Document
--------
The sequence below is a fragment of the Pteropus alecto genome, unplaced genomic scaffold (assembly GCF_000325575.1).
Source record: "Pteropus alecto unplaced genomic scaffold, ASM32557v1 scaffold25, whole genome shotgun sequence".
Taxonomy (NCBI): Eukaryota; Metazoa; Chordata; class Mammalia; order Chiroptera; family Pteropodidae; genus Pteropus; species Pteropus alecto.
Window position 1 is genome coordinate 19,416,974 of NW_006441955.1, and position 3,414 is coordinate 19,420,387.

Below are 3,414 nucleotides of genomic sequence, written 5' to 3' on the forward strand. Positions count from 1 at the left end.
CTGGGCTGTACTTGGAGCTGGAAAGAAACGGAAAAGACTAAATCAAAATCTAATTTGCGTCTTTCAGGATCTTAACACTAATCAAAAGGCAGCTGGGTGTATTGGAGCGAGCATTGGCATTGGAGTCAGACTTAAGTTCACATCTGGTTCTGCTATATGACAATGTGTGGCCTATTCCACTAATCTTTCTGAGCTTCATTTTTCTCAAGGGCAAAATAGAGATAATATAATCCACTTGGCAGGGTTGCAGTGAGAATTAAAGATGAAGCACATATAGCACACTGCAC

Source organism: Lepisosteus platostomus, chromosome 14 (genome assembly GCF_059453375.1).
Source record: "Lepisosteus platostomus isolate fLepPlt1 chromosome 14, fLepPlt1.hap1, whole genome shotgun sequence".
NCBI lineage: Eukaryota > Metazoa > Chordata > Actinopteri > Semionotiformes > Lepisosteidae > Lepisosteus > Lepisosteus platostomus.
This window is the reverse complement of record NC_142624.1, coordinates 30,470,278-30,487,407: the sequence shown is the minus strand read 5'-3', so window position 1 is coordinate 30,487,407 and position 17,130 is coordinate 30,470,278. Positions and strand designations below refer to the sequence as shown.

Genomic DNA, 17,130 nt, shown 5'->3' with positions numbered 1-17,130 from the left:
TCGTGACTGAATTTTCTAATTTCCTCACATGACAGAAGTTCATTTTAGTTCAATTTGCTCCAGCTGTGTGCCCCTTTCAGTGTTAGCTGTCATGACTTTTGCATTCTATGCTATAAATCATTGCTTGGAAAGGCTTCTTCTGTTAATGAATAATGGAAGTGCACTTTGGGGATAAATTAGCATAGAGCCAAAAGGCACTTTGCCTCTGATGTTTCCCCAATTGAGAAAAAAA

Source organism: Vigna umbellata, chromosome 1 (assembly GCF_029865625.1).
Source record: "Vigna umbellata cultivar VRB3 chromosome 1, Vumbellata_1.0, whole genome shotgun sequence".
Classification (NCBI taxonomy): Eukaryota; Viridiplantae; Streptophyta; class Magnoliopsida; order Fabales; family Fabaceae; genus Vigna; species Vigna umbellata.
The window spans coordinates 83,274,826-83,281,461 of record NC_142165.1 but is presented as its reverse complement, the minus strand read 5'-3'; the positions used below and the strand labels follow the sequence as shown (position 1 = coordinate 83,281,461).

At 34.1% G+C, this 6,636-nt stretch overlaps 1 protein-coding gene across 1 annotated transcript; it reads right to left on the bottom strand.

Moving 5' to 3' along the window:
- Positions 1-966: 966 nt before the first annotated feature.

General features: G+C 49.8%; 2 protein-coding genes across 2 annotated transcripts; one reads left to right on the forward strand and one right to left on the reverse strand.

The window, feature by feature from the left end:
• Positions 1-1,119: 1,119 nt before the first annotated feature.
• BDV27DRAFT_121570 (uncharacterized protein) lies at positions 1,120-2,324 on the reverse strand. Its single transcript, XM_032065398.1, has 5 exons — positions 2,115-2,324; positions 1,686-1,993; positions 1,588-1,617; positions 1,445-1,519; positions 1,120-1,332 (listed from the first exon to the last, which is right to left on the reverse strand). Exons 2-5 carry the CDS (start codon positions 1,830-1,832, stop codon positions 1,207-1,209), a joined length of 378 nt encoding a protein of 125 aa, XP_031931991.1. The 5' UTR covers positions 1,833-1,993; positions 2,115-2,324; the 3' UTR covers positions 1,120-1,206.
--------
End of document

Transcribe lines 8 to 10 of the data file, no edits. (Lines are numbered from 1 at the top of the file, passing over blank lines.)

Source record: "Lepisosteus platostomus isolate fLepPlt1 chromosome 14, fLepPlt1.hap1, whole genome shotgun sequence".
NCBI lineage: Eukaryota > Metazoa > Chordata > Actinopteri > Semionotiformes > Lepisosteidae > Lepisosteus > Lepisosteus platostomus.
This window is the reverse complement of record NC_142624.1, coordinates 30,470,278-30,487,407: the sequence shown is the minus strand read 5'-3', so window position 1 is coordinate 30,487,407 and position 17,130 is coordinate 30,470,278. Positions and strand designations below refer to the sequence as shown.